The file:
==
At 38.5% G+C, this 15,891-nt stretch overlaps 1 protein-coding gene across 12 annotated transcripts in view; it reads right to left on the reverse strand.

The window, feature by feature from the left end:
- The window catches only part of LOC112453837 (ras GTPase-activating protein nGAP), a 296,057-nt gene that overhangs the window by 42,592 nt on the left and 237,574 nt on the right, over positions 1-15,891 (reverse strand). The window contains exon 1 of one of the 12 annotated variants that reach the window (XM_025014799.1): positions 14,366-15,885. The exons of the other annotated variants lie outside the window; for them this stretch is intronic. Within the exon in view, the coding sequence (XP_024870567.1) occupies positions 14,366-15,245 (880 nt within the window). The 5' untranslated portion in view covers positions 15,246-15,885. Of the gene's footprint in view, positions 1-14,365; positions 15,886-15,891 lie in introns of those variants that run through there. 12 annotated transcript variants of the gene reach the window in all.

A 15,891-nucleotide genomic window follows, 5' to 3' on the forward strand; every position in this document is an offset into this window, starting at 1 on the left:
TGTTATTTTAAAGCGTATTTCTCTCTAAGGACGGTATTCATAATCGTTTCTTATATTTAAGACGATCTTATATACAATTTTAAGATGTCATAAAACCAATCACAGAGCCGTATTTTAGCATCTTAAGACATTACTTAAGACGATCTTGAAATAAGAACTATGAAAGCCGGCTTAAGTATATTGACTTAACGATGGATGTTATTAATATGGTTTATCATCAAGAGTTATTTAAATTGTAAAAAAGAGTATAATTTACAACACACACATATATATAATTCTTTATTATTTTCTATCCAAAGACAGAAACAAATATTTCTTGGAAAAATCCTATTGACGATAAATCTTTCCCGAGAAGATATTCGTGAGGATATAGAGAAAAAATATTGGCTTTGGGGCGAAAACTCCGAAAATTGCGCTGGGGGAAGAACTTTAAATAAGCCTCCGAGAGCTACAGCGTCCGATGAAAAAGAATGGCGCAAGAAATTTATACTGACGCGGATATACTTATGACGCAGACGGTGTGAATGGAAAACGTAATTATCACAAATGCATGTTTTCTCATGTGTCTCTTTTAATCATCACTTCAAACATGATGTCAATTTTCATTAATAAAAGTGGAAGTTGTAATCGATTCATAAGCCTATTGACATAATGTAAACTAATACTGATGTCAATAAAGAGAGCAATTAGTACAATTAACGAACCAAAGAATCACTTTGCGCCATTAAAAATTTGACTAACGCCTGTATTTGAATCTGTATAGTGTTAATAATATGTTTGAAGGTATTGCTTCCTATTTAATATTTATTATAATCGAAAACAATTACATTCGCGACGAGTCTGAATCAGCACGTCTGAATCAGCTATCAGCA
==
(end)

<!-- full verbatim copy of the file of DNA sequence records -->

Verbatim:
At 38.5% G+C, this 15,891-nt stretch overlaps 1 protein-coding gene across 12 annotated transcripts in view; it reads right to left on the reverse strand.

The window, feature by feature from the left end:
- The window catches only part of LOC112453837 (ras GTPase-activating protein nGAP), a 296,057-nt gene that overhangs the window by 42,592 nt on the left and 237,574 nt on the right, over positions 1-15,891 (reverse strand). The window contains exon 1 of one of the 12 annotated variants that reach the window (XM_025014799.1): positions 14,366-15,885. The exons of the other annotated variants lie outside the window; for them this stretch is intronic. Within the exon in view, the coding sequence (XP_024870567.1) occupies positions 14,366-15,245 (880 nt within the window). The 5' untranslated portion in view covers positions 15,246-15,885. Of the gene's footprint in view, positions 1-14,365; positions 15,886-15,891 lie in introns of those variants that run through there. 12 annotated transcript variants of the gene reach the window in all.

A 15,891-nucleotide genomic window follows, 5' to 3' on the forward strand; every position in this document is an offset into this window, starting at 1 on the left:
TGTTATTTTAAAGCGTATTTCTCTCTAAGGACGGTATTCATAATCGTTTCTTATATTTAAGACGATCTTATATACAATTTTAAGATGTCATAAAACCAATCACAGAGCCGTATTTTAGCATCTTAAGACATTACTTAAGACGATCTTGAAATAAGAACTATGAAAGCCGGCTTAAGTATATTGACTTAACGATGGATGTTATTAATATGGTTTATCATCAAGAGTTATTTAAATTGTAAAAAAGAGTATAATTTACAACACACACATATATATAATTCTTTATTATTTTCTATCCAAAGACAGAAACAAATATTTCTTGGAAAAATCCTATTGACGATAAATCTTTCCCGAGAAGATATTCGTGAGGATATAGAGAAAAAATATTGGCTTTGGGGCGAAAACTCCGAAAATTGCGCTGGGGGAAGAACTTTAAATAAGCCTCCGAGAGCTACAGCGTCCGATGAAAAAGAATGGCGCAAGAAATTTATACTGACGCGGATATACTTATGACGCAGACGGTGTGAATGGAAAACGTAATTATCACAAATGCATGTTTTCTCATGTGTCTCTTTTAATCATCACTTCAAACATGATGTCAATTTTCATTAATAAAAGTGGAAGTTGTAATCGATTCATAAGCCTATTGACATAATGTAAACTAATACTGATGTCAATAAAGAGAGCAATTAGTACAATTAACGAACCAAAGAATCACTTTGCGCCATTAAAAATTTGACTAACGCCTGTATTTGAATCTGTATAGTGTTAATAATATGTTTGAAGGTATTGCTTCCTATTTAATATTTATTATAATCGAAAACAATTACATTCGCGACGAGTCTGAATCAGCACGTCTGAATCAGCTATCAGCA